• Tandem solar cells (TSCs), which use two or more materials to absorb sunlight, have achieved power conversion efficiencies of >25% versus 11-20% for commercialized single junction solar cell modules. The key to widespread commercialization of TSCs is to develop the wide-band, top solar cell that is both cheap to fabricate and has a high open-circuit voltage (i.e. >1V). Previous work in TSCs has generally focused on using expensive processing techniques with slow growth rates resulting in costs that are two orders of magnitude too expensive to be used in conventional solar cell modules. The objective of the PLANT PV proposalmore » was to investigate the feasibility of using Ag(In,Ga)Se 2 (AIGS) as the wide-bandgap absorber in the top cell of a thin film tandem solar cell (TSC). Despite being studied by very few in the solar community, AIGS solar cells have achieved one of the highest open-circuit voltages within the chalcogenide material family with a Voc of 949 mV when grown with an expensive processing technique (i.e. Molecular Beam Epitaxy). PLANT PV's goal in Phase I of the DOE SBIR was to (1) develop the chemistry to grow AIGS thin films via solution processing techniques to reduce costs and (2) fabricate new device architectures with high open-circuit voltage to produce full tandem solar cells in Phase II. PLANT PV attempted to translate solution processing chemistries that were successful in producing >12% efficient Cu(In,Ga)Se 2 solar cells by replacing copper compounds with silver. The main thrust of the research was to determine if it was possible to make high quality AIGS thin films using solution processing and to fully characterize the materials properties. PLANT PV developed several different types of silver compounds in an attempt to fabricate high quality thin films from solution. We found that silver compounds that were similar to the copper based system did not result in high quality thin films. PLANT PV was able to deposit AIGS thin films using a mixture of solution and physical vapor deposition processing, but these films lacked the p-type doping levels that are required to make decent solar cells. Over the course of the project PLANT PV was able to fabricate efficient CIGS solar cells (8.7%) but could not achieve equivalent performance using AIGS. During the nine-month grant PLANT PV set up a variety of thin film characterization tools (e.g. drive-level capacitance profiling) at the Molecular Foundry, a Department of Energy User Facility, that are now available to both industrial and academic researchers via the grant process. PLANT PV was also able to develop the back end processing of thin film solar cells at Lawrence Berkeley National Labs to achieve 8.7% efficient CIGS solar cells. This processing development will be applied to other types of thin film PV cells at the Lawrence Berkeley National Labs. While PLANT PV was able to study AIGS film growth and optoelectronic properties we concluded that AIGS produced using these methods would have a limited efficiency and would not be commercially feasible. PLANT PV did not apply for the Phase II of this grant.« less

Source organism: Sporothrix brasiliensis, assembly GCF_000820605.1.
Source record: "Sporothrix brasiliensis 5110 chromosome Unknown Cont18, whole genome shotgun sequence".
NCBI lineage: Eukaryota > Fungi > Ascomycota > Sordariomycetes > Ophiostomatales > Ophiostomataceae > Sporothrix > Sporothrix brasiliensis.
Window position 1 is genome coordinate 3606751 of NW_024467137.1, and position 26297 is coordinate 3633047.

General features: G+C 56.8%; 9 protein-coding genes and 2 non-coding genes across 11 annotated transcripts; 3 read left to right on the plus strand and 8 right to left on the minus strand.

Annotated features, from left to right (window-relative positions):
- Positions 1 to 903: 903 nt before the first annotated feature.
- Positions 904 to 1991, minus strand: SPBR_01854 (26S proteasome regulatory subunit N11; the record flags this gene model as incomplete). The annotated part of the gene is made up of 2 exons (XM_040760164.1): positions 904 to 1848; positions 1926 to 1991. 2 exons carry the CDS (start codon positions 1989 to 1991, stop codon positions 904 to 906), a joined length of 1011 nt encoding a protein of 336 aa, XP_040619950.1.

• The objective of this program was to prepare by low-cost ultra-high-vacuum (uhv) methods on all-thin-film (approximately 1.6 eV) wide-bandgap solar cell using CdZnTe as the absorber layer. ZnTe/CdZnTe/n-CdS/ITO/glass structures were prepared by congruent evaporation in uhv. Ohmic contact to the ZnTe with HgZnTe and conversion of the high-resistivity ZnTe and CdZnTe was simultaneously undertaken by the closed-space vapor deposition of HgZnTe. Mesa structures did not show blocking action. Single-crystal cells were prepared by the deposition of CdS on bulk p-CdTe and thin-film, single-crystal p-CdTe-on-sapphire and p-CdZnTe-on-sapphire. A comparison of results suggests that the all-thin-film polycrystalline structure is limited by themore » CdZnTe. 6 refs., 4 figs., 1 tab.« less